her going when she oughta fall down, tells you she's hurting 'fore she keens. Makes her a home.

—Cpt. Mal Reynolds, Serenity (edited)

If you're new to the Sailnet Forums... please read this
To view links or images in signatures your post count must be 10 or greater. You currently have 0 posts.
.

Still—DON'T READ THAT POST AGAIN.
Reply With Quote Quick reply to this message Share with Facebook
  #6  
Old 10-25-2010
chef2sail's Avatar
Senior Member
 
Join Date: Nov 2007
Location: Maryland
Posts: 7,052
Thanks: 30
Thanked 57 Times in 53 Posts
Rep Power: 8
chef2sail will become famous soon enough
Send a message via AIM to chef2sail
I agree with all Maine has said. The "footprint" is a big consideration as two 6 volt AMG lifelines take up the same room as 1 group 31with double the Ah.

I know I will get grilled for saying this, but I prefer the AGM as they can be laid on their side, accept the charge more quickly, and require no maintainence. To me it is worth the expense, but to many it is not worth double the price to most.

Before starting forward find out your daily electrical diet as MS said. Irt may save you in the end run.

Dave
__________________

To view links or images in signatures your post count must be 10 or greater. You currently have 0 posts.
___________________________
S/V Haleakala (Hawaiian for" House of the Sun")
C&C 35 MKIII Hull # 76
Parkville, Maryland
(photos by Joe McCary)
Charter member of the Chesapeake Lion posse

Our blog-
To view links or images in signatures your post count must be 10 or greater. You currently have 0 posts.


“Sailing is just the bottom line, like adding up the score in bridge. My real interest is in the tremendous game of life.”- Dennis Conner
Reply With Quote Quick reply to this message Share with Facebook
  #7  
Old 10-25-2010
Junior Member
 
Join Date: Aug 2010
Posts: 23
Thanks: 0
Thanked 0 Times in 0 Posts
Rep Power: 0
kevandraper is on a distinguished road
Thanks

Thanks everyone, especially maine for the good advice and for taking the time to explain in detail. My understanding of batteries has now increased by a factor of 10 !!!! Buying a good battery monitor first makes sense.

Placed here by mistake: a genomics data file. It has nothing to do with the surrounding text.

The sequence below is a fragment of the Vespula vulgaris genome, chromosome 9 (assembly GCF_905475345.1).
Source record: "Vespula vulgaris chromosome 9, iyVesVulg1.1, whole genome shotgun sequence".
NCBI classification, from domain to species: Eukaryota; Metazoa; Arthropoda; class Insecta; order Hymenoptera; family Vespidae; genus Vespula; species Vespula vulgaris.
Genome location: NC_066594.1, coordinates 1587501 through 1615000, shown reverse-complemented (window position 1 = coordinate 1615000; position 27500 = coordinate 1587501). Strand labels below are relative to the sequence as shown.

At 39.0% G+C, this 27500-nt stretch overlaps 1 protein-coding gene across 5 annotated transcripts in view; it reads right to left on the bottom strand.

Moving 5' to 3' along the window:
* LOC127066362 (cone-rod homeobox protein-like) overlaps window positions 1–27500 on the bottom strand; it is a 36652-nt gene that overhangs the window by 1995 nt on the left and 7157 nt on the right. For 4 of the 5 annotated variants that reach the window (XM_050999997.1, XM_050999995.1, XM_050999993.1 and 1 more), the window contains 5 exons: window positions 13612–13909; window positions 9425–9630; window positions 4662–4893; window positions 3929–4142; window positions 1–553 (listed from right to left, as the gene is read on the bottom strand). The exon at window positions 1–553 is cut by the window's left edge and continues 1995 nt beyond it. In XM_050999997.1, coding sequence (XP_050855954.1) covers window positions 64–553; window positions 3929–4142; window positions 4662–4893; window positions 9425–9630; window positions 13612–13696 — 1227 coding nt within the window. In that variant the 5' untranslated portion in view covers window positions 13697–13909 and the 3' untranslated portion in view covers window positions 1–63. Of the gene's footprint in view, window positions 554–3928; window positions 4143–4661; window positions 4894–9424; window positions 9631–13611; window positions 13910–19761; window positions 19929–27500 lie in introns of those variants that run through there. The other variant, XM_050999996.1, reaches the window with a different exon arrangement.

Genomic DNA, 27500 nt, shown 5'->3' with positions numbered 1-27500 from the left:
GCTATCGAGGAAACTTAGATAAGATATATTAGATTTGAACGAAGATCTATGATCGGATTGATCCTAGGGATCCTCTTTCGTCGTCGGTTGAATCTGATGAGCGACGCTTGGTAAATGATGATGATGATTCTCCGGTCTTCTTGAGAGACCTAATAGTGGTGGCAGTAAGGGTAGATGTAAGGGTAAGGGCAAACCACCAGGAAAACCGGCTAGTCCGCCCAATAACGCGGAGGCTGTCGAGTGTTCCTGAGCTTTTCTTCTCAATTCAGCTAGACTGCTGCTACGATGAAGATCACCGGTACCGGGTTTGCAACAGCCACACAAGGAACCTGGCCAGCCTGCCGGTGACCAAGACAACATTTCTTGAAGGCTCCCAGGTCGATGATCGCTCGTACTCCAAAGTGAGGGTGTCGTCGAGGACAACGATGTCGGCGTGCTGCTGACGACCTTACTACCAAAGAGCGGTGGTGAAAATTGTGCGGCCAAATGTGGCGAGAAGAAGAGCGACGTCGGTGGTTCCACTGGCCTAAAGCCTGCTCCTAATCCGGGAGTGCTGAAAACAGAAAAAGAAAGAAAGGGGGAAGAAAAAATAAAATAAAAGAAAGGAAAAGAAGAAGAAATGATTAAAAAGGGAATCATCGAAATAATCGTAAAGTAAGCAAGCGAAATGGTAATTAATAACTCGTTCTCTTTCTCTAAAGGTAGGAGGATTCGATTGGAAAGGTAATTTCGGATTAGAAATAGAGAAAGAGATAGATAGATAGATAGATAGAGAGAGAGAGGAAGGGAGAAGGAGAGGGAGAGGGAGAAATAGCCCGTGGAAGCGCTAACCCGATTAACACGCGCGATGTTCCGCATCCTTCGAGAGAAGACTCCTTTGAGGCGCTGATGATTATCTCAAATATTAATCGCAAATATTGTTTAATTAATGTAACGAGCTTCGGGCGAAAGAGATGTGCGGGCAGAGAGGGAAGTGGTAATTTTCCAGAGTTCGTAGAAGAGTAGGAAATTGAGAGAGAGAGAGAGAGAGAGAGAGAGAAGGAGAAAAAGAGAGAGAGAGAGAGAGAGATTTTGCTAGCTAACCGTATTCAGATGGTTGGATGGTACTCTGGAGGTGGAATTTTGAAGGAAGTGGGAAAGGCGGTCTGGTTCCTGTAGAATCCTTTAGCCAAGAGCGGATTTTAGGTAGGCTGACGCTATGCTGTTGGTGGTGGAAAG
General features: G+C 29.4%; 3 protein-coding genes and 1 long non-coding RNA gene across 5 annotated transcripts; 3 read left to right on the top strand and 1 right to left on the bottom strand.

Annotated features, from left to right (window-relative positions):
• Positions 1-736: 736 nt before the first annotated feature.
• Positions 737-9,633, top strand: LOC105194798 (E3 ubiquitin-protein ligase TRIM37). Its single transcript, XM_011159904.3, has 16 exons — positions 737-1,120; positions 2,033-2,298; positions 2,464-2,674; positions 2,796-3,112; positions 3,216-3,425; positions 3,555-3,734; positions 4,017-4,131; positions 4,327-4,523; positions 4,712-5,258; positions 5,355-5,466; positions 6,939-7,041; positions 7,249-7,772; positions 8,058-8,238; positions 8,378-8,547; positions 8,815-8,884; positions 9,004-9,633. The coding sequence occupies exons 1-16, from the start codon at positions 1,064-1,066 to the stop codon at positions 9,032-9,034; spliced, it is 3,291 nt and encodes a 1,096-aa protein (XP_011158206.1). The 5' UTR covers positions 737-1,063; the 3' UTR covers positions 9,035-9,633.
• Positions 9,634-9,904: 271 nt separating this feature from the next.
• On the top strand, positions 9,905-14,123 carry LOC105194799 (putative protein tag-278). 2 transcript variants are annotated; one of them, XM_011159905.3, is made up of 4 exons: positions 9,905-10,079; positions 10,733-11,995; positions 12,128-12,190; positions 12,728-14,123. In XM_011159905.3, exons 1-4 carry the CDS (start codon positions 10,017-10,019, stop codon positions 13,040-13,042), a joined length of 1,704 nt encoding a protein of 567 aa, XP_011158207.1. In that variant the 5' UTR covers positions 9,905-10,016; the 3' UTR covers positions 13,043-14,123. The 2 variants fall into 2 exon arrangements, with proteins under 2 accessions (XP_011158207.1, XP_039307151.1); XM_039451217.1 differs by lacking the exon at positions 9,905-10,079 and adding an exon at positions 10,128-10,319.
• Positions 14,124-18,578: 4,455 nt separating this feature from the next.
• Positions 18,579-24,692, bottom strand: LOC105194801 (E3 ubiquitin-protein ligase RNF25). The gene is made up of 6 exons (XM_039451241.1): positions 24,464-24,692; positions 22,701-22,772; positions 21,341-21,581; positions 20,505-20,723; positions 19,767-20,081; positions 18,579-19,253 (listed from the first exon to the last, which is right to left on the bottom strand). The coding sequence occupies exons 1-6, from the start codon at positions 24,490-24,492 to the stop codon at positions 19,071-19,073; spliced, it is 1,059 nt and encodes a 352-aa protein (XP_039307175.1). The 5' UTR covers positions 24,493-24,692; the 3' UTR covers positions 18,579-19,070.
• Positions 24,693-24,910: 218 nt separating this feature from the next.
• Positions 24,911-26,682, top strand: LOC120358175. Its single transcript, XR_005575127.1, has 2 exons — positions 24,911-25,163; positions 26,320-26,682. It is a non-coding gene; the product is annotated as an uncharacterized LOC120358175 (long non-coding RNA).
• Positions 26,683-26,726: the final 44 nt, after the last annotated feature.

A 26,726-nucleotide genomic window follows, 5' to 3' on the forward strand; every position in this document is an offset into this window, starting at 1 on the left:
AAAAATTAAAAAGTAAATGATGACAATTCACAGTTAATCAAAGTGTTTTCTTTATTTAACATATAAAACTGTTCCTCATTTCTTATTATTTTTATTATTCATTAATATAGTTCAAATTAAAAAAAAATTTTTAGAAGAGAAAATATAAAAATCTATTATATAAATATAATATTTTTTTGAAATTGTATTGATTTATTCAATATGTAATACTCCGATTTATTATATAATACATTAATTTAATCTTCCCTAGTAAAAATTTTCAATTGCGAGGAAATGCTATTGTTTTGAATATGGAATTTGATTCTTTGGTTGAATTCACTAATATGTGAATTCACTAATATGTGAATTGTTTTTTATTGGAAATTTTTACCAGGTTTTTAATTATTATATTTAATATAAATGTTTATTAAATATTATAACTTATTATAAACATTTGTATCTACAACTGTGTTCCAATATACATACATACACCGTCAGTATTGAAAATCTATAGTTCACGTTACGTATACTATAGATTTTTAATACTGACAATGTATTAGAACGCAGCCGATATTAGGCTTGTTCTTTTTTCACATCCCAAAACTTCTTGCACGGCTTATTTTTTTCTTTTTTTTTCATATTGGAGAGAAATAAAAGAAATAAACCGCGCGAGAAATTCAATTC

My main concern was "draw" during the night, as a single hander I normally have the radar on, plus the autopilot, nav lights, VHF and HF. In fact the radar is more or less permanently on when I am sailing. I added a fairly loud external alarm to warn me of anything entering the set protection zone. I sometimes get carried away with repairs ( mainly the damn Perkins !)
Cheers
Reply With Quote Quick reply to this message Share with Facebook
Reply

Quick Reply
Message:
Options

By choosing to post the reply above you agree to the rules you agreed to when joining Sailnet.
Click Here to view those rules.

Register Now

In order to be able to post messages on the SailNet Community forums, you must first register.
Please enter your desired user name, your email address and other required details in the form below.
Please note: After entering 3 characters a list of Usernames already in use will appear and the list will disappear once a valid Username is entered.
User Name:
Password
Please enter a password for your user account. Note that passwords are case-sensitive.
Password:
Confirm Password:
Email Address
Please enter a valid email address for yourself.
Email Address:

Log-in

Human Verification

In order to verify that you are a human and not a spam bot, please enter the answer into the following box below based on the instructions contained in the graphic.




Currently Active Users Viewing This Thread: 1 (0 members and 1 guests)
 
Thread Tools

 
Posting Rules
You may post new threads
You may post replies
You may post attachments
You may edit your posts

BB code is On
Smilies are On
[IMG] code is On
HTML code is On


Similar Threads
Thread Thread Starter Forum Replies Last Post
changing cutlass hillerpd Gear & Maintenance 4 09-26-2009 10:36 PM
Which oil changing pump is best? LJD Gear & Maintenance 24 08-11-2009 09:35 AM
Changing Halyard Gulfislander Gear & Maintenance 7 05-14-2007 12:22 AM
Changing Sheaves Booher Gear & Maintenance 3 01-12-2004 01:38 PM
Changing Engine Oil Tom Wood Gear and Maintenance Articles 0 10-02-2002 09:00 PM


All times are GMT -4. The time now is 10:01 PM.

Add to My Yahoo!         
Powered by vBulletin® Version 3.8.7
Copyright ©2000 - 2014, vBulletin Solutions, Inc.
SEO by vBSEO 3.6.1
(c) Marine.com LLC 2000-2012

The SailNet.com store is owned and operated by a company independent of the SailNet.com forum. You are now leaving the SailNet forum. Click OK to continue or Cancel to return to the SailNet forum.